Starting this week, police up and down the country will be making unannounced visits to the homes of registered gun keepers to check their firearms are being kept in a suitably secure location.
Nationally, over the last five years a total of 3,296 licensed firearms and shotguns have been reported as stolen or lost. However, the annual number lost or stolen has fallen from 553 in 2009 to 415 in 2013.
In Humberside there have been 27 firearms or shotguns reported as stolen or lost since 2010.
Whilst locally the numbers are relatively small, one stolen or lost gun is still too many. This concern has led to an addition to the Home Office guidance that supports the police in making unannounced visits where there are concerns about security and risk.
Humberside Police’s Chief Inspector Neil Pattison said: “The aim of these checks is not to catch out the gun owners. We want to work with them and ensure those within the shooting community know how to keep their firearms safe and understand their responsibility to do so.
“Through our checks we will be able to assess that gun owners are doing what is required of them and where appropriate we will give advice to individual owners.”
Staff working in firearms licensing will be supported by neighbourhood officers in carrying out the home visits across the Humberside policing area.
National Policing Lead for Firearms and Explosives Licensing, Chief Constable Andy Marsh said: “I know the vast majority of gun owners understand their responsibility to secure firearms and in the main take this very seriously, which allows their continued lawful use for work or leisure purposes.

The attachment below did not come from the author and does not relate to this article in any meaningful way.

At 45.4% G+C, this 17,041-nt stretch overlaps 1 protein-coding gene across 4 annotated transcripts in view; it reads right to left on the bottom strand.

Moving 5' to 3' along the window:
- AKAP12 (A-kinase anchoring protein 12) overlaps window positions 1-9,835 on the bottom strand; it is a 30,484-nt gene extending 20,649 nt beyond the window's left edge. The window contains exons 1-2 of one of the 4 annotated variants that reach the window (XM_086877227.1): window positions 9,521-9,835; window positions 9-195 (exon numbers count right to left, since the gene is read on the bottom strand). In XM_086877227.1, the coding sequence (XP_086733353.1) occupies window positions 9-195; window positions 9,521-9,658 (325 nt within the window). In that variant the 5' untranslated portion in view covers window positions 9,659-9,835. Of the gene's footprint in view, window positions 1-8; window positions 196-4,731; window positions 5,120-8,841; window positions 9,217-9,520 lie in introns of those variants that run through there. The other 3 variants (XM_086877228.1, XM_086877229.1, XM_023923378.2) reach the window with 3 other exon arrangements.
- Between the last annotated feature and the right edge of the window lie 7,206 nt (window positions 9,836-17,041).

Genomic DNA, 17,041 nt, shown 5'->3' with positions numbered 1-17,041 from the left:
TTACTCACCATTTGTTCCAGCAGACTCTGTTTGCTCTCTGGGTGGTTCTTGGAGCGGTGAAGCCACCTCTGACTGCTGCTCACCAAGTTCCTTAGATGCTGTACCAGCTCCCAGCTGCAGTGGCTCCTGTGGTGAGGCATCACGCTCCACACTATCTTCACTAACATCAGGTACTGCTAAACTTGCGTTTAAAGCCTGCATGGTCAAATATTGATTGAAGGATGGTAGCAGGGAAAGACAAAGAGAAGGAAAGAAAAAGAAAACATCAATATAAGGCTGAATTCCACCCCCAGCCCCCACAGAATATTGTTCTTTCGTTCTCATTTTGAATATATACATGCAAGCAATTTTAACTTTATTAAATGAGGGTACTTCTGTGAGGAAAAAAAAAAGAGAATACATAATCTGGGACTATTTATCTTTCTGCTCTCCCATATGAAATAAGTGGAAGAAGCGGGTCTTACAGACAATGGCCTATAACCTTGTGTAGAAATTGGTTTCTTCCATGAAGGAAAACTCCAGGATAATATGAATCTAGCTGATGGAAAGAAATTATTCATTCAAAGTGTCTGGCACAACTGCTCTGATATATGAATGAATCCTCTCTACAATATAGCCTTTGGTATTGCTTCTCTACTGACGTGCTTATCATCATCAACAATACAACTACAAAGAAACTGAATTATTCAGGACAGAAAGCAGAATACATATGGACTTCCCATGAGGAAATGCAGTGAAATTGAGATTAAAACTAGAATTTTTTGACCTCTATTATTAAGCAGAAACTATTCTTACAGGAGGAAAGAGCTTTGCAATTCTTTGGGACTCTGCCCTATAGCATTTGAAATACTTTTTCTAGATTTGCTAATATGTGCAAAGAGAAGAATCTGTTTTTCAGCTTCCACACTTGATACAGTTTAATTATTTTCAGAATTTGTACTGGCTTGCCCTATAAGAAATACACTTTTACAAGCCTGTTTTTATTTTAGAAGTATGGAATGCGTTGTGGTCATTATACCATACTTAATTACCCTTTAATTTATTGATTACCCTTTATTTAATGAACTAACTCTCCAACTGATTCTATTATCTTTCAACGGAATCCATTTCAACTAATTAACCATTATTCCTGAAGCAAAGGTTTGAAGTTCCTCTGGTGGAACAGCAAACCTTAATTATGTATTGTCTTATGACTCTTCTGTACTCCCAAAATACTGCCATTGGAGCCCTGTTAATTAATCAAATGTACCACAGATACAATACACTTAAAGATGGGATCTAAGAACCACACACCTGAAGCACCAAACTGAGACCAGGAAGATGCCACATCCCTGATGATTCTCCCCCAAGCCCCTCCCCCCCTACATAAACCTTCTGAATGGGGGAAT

“A lost or stolen firearm could end up in the hands of criminals who would pose a clear threat to the public. We want to remind gun owners to check their security measures are up scratch so that they are not inadvertently putting people at risk.”
Certificate holders who are clearly not complying with security measures may face having their certificates revoked. However, this is the last resort and, where appropriate, support and advice will be provided.
Specific security advice can be found on the Home Office website. Local police firearms departments are also available to provide support and guidance to firearms owners.
Chief Inspector Pattison added: “The public and especially the shooting community can help police in gathering intelligence and protecting our communities by being vigilant around firearms licensing.
“The shooting community is close, and will recognise sudden behavioural changes in fellow shooters that could cause concerns. However, they may not feel like they can act and the Crimestoppers hotline empowers people to voice concerns anonymously on 0800 555 111.”
Anyone concerned guns are being kept insecurely or notice signs that shooters may be vulnerable to criminal or terrorist groups or have shown sympathy towards extremist acts, should report it to police by calling the non emergency number 101.